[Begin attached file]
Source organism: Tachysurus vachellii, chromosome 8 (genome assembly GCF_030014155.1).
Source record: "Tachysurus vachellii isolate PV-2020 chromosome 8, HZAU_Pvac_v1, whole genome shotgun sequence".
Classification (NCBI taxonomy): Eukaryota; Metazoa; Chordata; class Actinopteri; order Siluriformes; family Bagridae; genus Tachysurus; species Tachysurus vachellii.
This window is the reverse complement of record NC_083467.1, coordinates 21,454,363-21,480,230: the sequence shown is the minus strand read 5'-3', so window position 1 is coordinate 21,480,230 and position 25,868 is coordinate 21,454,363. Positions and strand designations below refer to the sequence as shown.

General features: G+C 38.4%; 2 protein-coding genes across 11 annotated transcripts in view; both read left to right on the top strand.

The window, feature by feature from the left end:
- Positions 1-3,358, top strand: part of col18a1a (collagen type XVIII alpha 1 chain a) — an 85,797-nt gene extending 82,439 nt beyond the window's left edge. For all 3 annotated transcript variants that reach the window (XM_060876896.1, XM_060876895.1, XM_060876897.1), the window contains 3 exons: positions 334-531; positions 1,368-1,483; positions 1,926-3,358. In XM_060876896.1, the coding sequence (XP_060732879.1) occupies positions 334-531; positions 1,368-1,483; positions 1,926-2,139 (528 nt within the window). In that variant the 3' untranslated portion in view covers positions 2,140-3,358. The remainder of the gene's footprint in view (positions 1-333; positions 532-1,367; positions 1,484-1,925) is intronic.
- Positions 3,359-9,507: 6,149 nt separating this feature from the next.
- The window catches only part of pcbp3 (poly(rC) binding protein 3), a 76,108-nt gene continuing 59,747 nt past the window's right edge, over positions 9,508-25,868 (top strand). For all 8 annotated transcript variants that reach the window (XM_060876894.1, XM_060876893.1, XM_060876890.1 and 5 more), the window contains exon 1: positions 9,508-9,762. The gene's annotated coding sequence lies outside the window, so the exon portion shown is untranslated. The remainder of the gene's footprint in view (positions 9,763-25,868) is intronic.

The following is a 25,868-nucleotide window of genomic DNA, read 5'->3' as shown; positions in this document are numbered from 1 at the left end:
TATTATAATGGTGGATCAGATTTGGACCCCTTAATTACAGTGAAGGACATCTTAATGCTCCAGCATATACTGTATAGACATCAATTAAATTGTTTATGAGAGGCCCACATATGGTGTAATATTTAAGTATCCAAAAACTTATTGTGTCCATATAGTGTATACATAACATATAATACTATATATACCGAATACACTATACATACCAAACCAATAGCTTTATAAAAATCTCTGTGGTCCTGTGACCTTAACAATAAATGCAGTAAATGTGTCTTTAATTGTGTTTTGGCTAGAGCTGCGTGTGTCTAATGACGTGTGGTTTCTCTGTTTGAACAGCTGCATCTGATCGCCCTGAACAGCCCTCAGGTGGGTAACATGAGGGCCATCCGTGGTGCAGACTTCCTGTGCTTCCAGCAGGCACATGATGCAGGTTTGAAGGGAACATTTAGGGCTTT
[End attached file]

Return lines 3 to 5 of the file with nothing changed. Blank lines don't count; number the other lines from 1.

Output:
Classification (NCBI taxonomy): Eukaryota; Metazoa; Chordata; class Actinopteri; order Siluriformes; family Bagridae; genus Tachysurus; species Tachysurus vachellii.
This window is the reverse complement of record NC_083467.1, coordinates 21,454,363-21,480,230: the sequence shown is the minus strand read 5'-3', so window position 1 is coordinate 21,480,230 and position 25,868 is coordinate 21,454,363. Positions and strand designations below refer to the sequence as shown.

General features: G+C 38.4%; 2 protein-coding genes across 11 annotated transcripts in view; both read left to right on the top strand.